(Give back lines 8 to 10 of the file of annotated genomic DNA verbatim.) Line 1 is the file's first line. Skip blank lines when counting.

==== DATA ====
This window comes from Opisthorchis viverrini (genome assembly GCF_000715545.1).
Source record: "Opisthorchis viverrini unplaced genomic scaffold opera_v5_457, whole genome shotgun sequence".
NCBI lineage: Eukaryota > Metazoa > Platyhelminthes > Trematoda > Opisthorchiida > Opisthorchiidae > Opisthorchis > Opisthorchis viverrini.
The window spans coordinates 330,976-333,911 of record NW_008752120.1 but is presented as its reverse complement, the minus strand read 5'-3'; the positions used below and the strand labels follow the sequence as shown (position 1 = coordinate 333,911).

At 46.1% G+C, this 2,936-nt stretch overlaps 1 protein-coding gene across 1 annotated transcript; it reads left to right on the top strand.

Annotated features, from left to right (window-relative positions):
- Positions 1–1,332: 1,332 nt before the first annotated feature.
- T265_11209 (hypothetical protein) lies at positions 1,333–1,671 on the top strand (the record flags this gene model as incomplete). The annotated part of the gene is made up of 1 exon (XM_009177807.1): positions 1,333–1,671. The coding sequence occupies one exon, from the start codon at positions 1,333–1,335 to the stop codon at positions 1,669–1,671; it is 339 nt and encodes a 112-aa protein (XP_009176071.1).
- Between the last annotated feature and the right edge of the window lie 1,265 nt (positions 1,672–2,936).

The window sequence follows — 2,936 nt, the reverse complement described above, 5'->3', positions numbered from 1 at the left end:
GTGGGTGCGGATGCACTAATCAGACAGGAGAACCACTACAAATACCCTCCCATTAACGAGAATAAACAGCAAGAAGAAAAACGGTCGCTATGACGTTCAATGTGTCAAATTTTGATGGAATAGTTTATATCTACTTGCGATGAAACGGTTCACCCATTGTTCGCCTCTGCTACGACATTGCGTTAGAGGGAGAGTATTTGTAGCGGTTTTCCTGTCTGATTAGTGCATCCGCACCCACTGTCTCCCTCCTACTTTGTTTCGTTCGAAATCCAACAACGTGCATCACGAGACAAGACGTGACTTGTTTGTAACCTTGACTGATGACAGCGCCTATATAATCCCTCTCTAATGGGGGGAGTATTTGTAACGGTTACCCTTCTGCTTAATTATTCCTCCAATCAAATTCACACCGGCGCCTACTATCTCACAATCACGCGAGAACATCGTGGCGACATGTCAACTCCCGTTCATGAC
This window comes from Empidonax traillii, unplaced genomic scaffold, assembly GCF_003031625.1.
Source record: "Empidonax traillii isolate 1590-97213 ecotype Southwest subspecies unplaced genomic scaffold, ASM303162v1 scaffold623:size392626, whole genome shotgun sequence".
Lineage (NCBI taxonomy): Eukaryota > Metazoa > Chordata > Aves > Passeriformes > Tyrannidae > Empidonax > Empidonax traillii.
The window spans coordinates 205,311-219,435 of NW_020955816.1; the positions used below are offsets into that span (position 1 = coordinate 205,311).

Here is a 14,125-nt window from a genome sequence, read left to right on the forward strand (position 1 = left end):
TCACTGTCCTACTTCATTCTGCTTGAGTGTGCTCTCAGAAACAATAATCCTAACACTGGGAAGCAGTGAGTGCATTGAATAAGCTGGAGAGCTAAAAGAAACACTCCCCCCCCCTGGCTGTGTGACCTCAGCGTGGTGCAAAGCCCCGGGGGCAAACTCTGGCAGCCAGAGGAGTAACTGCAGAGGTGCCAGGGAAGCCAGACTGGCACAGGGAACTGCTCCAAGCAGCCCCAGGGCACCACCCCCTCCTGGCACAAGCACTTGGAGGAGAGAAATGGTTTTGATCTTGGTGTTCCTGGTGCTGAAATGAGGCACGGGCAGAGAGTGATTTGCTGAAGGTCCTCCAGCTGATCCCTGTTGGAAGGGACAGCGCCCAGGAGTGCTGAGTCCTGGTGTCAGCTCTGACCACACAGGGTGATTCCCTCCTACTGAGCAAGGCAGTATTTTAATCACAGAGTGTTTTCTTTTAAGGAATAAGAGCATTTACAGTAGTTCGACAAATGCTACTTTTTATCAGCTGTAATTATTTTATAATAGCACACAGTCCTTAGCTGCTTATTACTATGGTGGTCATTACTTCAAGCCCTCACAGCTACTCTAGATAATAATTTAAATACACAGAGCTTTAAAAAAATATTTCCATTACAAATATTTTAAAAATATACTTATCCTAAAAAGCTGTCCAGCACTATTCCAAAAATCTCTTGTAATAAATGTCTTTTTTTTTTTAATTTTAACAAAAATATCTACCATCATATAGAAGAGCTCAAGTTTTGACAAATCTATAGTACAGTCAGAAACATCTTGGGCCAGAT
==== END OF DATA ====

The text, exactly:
- T265_11209 (hypothetical protein) lies at positions 1,333–1,671 on the top strand (the record flags this gene model as incomplete). The annotated part of the gene is made up of 1 exon (XM_009177807.1): positions 1,333–1,671. The coding sequence occupies one exon, from the start codon at positions 1,333–1,335 to the stop codon at positions 1,669–1,671; it is 339 nt and encodes a 112-aa protein (XP_009176071.1).
- Between the last annotated feature and the right edge of the window lie 1,265 nt (positions 1,672–2,936).

The window sequence follows — 2,936 nt, the reverse complement described above, 5'->3', positions numbered from 1 at the left end: